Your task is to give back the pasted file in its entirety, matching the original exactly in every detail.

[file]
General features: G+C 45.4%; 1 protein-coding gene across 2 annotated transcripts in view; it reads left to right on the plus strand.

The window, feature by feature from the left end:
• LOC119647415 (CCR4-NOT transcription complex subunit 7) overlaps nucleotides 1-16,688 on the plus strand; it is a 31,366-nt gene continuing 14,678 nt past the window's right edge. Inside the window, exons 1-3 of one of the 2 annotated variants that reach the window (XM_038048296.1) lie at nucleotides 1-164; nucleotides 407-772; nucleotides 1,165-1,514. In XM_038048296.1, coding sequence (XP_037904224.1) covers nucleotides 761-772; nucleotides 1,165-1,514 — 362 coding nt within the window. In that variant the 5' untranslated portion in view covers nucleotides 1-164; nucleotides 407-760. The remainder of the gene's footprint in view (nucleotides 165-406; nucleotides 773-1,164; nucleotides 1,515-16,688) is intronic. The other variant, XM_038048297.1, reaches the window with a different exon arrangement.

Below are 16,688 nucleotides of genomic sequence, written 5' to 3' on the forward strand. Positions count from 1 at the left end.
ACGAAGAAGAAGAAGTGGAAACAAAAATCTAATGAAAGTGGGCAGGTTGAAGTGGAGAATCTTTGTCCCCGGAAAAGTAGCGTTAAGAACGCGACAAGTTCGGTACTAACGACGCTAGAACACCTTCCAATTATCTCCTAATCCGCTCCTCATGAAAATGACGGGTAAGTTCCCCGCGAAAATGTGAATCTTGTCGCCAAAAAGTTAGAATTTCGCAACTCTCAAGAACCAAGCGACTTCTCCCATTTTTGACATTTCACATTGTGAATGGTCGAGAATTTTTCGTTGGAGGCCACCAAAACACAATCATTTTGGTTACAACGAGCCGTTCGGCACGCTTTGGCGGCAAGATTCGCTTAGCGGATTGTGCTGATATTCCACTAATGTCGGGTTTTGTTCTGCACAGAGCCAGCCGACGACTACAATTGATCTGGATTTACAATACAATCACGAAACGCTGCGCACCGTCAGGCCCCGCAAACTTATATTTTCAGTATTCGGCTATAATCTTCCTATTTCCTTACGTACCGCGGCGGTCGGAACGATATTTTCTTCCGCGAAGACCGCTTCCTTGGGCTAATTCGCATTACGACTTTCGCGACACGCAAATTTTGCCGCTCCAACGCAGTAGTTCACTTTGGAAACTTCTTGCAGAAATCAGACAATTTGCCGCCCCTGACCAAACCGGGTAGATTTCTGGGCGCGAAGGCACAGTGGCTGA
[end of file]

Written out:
General features: G+C 45.4%; 1 protein-coding gene across 2 annotated transcripts in view; it reads left to right on the plus strand.

The window, feature by feature from the left end:
• LOC119647415 (CCR4-NOT transcription complex subunit 7) overlaps nucleotides 1-16,688 on the plus strand; it is a 31,366-nt gene continuing 14,678 nt past the window's right edge. Inside the window, exons 1-3 of one of the 2 annotated variants that reach the window (XM_038048296.1) lie at nucleotides 1-164; nucleotides 407-772; nucleotides 1,165-1,514. In XM_038048296.1, coding sequence (XP_037904224.1) covers nucleotides 761-772; nucleotides 1,165-1,514 — 362 coding nt within the window. In that variant the 5' untranslated portion in view covers nucleotides 1-164; nucleotides 407-760. The remainder of the gene's footprint in view (nucleotides 165-406; nucleotides 773-1,164; nucleotides 1,515-16,688) is intronic. The other variant, XM_038048297.1, reaches the window with a different exon arrangement.

Below are 16,688 nucleotides of genomic sequence, written 5' to 3' on the forward strand. Positions count from 1 at the left end.
ACGAAGAAGAAGAAGTGGAAACAAAAATCTAATGAAAGTGGGCAGGTTGAAGTGGAGAATCTTTGTCCCCGGAAAAGTAGCGTTAAGAACGCGACAAGTTCGGTACTAACGACGCTAGAACACCTTCCAATTATCTCCTAATCCGCTCCTCATGAAAATGACGGGTAAGTTCCCCGCGAAAATGTGAATCTTGTCGCCAAAAAGTTAGAATTTCGCAACTCTCAAGAACCAAGCGACTTCTCCCATTTTTGACATTTCACATTGTGAATGGTCGAGAATTTTTCGTTGGAGGCCACCAAAACACAATCATTTTGGTTACAACGAGCCGTTCGGCACGCTTTGGCGGCAAGATTCGCTTAGCGGATTGTGCTGATATTCCACTAATGTCGGGTTTTGTTCTGCACAGAGCCAGCCGACGACTACAATTGATCTGGATTTACAATACAATCACGAAACGCTGCGCACCGTCAGGCCCCGCAAACTTATATTTTCAGTATTCGGCTATAATCTTCCTATTTCCTTACGTACCGCGGCGGTCGGAACGATATTTTCTTCCGCGAAGACCGCTTCCTTGGGCTAATTCGCATTACGACTTTCGCGACACGCAAATTTTGCCGCTCCAACGCAGTAGTTCACTTTGGAAACTTCTTGCAGAAATCAGACAATTTGCCGCCCCTGACCAAACCGGGTAGATTTCTGGGCGCGAAGGCACAGTGGCTGA